RFTA inching toward tax hike | AspenTimes.com

RFTA inching toward tax hike

Janet Urquhart

Directors of the Roaring Fork Valley’s bus system appeared to reach general agreement Thursday on the need to propose a sales tax hike in November to shore up its foundering finances.

The Roaring Fork Transportation Authority board voted 5-1 to direct staffers to draft a ballot question proposing a sales tax hike of four-tenths of a cent throughout the RFTA taxing district, which stretches from Aspen to Glenwood Springs. A new tax of the same amount is expected to be proposed in unincorporated portions of Garfield County served by RFTA, where no tax dedicated to transit currently exists.

The RFTA board, comprising elected officials from each of the authority’s member jurisdictions, will take up the ballot measure in June, when it needs to make a final decision. The across-the-board tax hike may face a tough fight from upvalley representatives at that time, as Aspen, Snowmass Village and Pitkin County already dedicate a greater percentage of sales tax collections to RFTA and sales taxes in Aspen and Snowmass are already higher than elsewhere in the region.

In Snowmass Village, the proposed increase would push its total sales tax over the 10 percent mark, after the resort worked to cut it back to 9.9 percent.

“I can tell you, we’re not about to put it over 10 percent again,” predicted Snowmass Village Councilman Arnie Mordkin, who voted against the ballot proposal.

Aspen Mayor Helen Klanderud hinted Aspen may not support the proposed increase either, though she voted with the majority yesterday to move it forward. A ballot measure needs the support of five of RFTA’s seven-member jurisdictions to put it on the ballot throughout the region.

Aspen had called for the hiring of an outside efficiency expert to review RFTA’s operations before going forward with a ballot question, but the board concluded Thursday that the agency can’t afford it. A proposal asking upper-valley governments to pay the estimated $50,000 to $125,000 cost of the study failed on a tie vote, with the representatives of Aspen, Snowmass and Pitkin County voting it down.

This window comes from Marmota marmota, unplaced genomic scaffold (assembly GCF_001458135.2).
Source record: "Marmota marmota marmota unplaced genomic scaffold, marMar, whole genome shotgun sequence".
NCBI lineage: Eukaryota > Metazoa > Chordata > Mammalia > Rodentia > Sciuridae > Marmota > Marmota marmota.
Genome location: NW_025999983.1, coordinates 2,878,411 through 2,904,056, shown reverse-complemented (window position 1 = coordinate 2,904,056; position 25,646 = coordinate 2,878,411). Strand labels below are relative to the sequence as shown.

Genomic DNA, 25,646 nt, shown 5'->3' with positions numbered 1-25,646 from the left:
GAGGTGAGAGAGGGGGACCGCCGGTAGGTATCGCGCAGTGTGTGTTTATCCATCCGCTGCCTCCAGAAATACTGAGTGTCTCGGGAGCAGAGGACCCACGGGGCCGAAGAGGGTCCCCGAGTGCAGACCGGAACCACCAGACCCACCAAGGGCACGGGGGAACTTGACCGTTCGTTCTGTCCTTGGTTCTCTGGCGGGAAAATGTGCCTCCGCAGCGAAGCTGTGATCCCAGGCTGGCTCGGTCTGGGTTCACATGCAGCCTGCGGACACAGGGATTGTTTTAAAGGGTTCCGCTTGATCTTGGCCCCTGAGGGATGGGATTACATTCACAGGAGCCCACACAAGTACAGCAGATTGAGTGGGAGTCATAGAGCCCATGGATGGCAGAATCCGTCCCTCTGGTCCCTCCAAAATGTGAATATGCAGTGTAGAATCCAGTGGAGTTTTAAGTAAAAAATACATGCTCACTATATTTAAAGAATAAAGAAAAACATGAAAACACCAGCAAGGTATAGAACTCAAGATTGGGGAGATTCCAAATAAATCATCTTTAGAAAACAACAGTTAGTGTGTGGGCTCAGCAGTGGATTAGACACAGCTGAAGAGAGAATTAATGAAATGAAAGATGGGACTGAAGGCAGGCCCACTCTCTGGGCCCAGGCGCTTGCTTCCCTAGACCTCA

The across-the-board tax increase would generate a little more than $4 million in additional revenue in 2005 and keep RFTA running in the black through 2017, according to projections, said RFTA CEO Dan Blankenship. The increase is enough to continue work on a valleywide trail and put aside funds for the long-range vision of Bus Rapid Transit, an upgraded, streamlined system.

A smaller tax hike, which foregoes the trail work and/or BRT, received little discussion.

A recently conducted poll of voters indicates the electorate would look favorably upon a tax hike to support RFTA (see related story) and Dorothea Farris, Pitkin County commissioner and RFTA board chairwoman, prodded her colleagues to get behind some kind of ballot measure for November.

“I would rather put it before the public and have it defeated than make service cuts … without having asked,” she said. “I think we need to give people the opportunity to say yes or no.”

The poll results indicate voters throughout the valley would support the increase of four-tenths of a cent. A proposal for a greater increase in downvalley communities and a smaller one in the upper valley – equalizing what each jurisdiction contributes to RFTA – had far less support in Carbondale and Glenwood Springs and could doom the measure, according to the polling results.

The poll indicates an across-the-board tax hike has the best chance at passing, but Mordkin wasn’t so sure. Upper-valley voters might not go for the proposed hike in light of what they’re already paying in sales tax and what they’re already paying toward RFTA. The poll didn’t frame the question in that context, he noted.

“You need to be very concerned about what the political reality is going to be,” Mordkin added, warning the RFTA board not to put forward a measure that upper-valley elected officials wind up campaigning against.

“The political reality, I think, was in the polling,” Farris countered, urging the board to let the voters have a say.

Separate from a ballot measure directed at voters within RFTA’s taxing district, the authority also hopes Rifle, New Castle and Silt will propose a sales tax dedicated to RFTA, along with a proposed tax in unincorporated Garfield County. The poll results indicated there is voter support along the I-70 corridor for a RFTA sales tax of four-tenths of a cent.

Janet Urquhart’s e-mail address is janet@aspentimes.com

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